Prosecutors at the aborted trial of Italian Prime Minister Silvio Berlusconi have denounced as "unconstitutional" a law granting him immunity - and say they have suffered "threats" from presumed Berlusconi supporters.
Berlusconi cannot be prosecuted while he stays in office
They want the new law tested in Italy's constitutional court.
The law was passed by parliament last week, giving the prime minister and four other top officials immunity from prosecution as long as they remain in office.
It had the effect of immediately halting Mr Berlusconi's corruption trial in Milan, where the tycoon and politician stands accused of bribing judges.
Mr Berlusconi had been due to appear at the lengthy trial on Wednesday, to continue the evidence he gave last week.
This clearly and totally violates the principle that everyone is equal in front of the law
But the new law meant he no longer had to attend.
Furious public prosecutors said the law breached some of the basic tenets of Italian justice.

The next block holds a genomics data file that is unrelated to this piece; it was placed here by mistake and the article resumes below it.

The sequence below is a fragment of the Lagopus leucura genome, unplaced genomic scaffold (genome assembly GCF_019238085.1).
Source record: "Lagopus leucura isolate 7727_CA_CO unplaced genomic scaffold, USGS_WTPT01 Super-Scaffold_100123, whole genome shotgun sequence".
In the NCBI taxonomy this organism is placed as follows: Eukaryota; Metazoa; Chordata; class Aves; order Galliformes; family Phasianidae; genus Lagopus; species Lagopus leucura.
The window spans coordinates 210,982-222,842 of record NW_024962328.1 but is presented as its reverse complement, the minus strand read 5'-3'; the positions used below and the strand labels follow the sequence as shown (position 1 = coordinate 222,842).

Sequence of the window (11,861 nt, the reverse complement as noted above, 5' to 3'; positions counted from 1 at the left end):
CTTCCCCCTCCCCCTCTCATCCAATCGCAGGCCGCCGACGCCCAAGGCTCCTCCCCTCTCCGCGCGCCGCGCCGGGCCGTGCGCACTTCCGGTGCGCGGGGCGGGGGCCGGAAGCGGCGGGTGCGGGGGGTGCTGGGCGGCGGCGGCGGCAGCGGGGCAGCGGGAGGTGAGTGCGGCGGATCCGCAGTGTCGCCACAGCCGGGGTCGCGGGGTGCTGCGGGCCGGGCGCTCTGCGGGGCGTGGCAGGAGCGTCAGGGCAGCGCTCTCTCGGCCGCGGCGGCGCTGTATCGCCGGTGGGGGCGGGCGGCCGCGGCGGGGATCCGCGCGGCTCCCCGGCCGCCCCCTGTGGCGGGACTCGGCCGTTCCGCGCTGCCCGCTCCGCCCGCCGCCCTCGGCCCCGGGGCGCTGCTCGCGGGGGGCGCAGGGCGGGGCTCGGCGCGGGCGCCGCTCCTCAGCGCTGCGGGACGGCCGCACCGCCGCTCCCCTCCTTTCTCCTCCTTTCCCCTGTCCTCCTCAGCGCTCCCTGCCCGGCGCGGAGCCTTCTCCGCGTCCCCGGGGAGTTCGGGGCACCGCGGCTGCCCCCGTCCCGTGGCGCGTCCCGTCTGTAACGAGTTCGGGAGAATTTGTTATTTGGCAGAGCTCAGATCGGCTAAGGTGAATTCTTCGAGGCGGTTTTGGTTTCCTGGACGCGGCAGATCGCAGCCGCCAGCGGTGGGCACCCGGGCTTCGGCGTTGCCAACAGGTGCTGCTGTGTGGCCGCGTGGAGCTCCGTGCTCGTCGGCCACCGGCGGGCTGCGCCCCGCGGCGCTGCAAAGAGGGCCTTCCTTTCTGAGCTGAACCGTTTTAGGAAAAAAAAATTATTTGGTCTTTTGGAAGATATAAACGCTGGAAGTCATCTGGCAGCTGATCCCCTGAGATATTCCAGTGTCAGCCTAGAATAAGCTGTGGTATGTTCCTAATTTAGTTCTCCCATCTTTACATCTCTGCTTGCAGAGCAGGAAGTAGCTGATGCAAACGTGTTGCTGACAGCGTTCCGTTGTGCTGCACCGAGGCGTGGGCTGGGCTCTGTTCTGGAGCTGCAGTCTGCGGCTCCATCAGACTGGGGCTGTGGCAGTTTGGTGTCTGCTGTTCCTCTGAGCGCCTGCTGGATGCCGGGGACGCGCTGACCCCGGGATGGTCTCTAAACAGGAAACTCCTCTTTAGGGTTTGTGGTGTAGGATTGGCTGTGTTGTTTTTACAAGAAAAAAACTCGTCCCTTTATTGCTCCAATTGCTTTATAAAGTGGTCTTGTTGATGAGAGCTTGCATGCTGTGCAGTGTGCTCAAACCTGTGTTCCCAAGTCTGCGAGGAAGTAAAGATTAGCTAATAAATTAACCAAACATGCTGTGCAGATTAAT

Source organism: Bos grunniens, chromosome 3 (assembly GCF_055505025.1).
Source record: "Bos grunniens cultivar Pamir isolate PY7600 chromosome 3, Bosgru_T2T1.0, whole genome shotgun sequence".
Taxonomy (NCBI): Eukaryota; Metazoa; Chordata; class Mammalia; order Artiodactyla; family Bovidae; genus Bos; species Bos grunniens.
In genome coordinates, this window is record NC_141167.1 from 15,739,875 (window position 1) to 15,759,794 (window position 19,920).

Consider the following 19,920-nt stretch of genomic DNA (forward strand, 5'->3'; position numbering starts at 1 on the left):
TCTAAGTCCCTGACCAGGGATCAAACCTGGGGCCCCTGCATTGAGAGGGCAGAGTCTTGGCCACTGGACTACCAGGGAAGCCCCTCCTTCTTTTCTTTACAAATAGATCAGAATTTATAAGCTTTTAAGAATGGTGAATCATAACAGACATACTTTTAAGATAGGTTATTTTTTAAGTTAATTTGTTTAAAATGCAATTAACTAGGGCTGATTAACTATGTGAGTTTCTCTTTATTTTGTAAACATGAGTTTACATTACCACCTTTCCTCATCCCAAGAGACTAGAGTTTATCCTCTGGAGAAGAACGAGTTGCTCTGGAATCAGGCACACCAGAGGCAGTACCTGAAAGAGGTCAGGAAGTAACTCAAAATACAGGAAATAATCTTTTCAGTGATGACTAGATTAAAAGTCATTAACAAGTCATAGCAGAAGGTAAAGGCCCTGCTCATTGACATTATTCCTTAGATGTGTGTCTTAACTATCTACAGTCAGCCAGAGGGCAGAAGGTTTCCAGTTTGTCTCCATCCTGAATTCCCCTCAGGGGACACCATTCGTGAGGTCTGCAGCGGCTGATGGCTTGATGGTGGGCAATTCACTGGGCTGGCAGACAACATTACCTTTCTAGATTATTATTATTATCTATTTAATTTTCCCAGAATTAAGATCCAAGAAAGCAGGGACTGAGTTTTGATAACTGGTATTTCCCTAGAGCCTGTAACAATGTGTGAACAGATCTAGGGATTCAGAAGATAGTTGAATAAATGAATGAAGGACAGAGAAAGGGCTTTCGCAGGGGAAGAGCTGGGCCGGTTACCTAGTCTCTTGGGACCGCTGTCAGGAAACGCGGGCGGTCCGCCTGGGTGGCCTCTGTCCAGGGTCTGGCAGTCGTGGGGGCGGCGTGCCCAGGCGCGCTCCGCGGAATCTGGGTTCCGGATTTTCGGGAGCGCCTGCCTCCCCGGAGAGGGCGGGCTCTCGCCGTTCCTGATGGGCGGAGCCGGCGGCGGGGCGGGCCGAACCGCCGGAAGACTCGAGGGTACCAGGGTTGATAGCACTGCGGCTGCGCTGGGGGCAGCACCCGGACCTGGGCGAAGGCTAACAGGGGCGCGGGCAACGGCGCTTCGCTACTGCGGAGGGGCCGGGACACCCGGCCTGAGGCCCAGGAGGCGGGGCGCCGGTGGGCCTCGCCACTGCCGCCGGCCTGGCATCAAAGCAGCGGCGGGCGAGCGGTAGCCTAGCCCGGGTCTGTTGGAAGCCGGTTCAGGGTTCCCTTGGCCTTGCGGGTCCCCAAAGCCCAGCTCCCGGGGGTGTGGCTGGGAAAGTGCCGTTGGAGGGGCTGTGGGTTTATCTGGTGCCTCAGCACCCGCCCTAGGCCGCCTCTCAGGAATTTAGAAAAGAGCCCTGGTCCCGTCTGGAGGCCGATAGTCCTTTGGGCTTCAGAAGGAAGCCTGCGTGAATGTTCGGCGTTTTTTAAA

"This clearly and totally violates the principle that everyone is equal in front of the law," Ilda Boccassini told the court.
Ms Boccassini said she had "incredible threats" on a daily basis from people who had "probably" voted for Berlusconi.
She also confirmed that the trial would almost certainly never be resumed, because by 2006 - the earliest Mr Berlusconi is expected to leave office - too much time will have elapsed from the date of the alleged office for the trial to be legally possible.
Another prosecutor, Gherardo Colombo, said several fundamental
principles had been violated, including equality among citizens.
A decision on whether to appeal to the constitutional court is expected to be taken in Milan on Thursday.
Mr Berlusconi denies paying judges to decide in his favour in a 1980s take-over battle for a state-owned food group.
The immunity law was pushed through parliament as Mr Berlusconi prepared to lead Italy into its six-month EU presidency, which starts next week.
The timing brought criticism that the legislation was timed to avoid possible embarrassment to Mr Berlusconi during his spell in the world spotlight.
Opponents of the law are attempting to raise 500,000 signatures for a petition which would force a referendum on the law.
Supporters of the legislation say it merely reinstates an earlier law,
and brings the country into line with many other European states.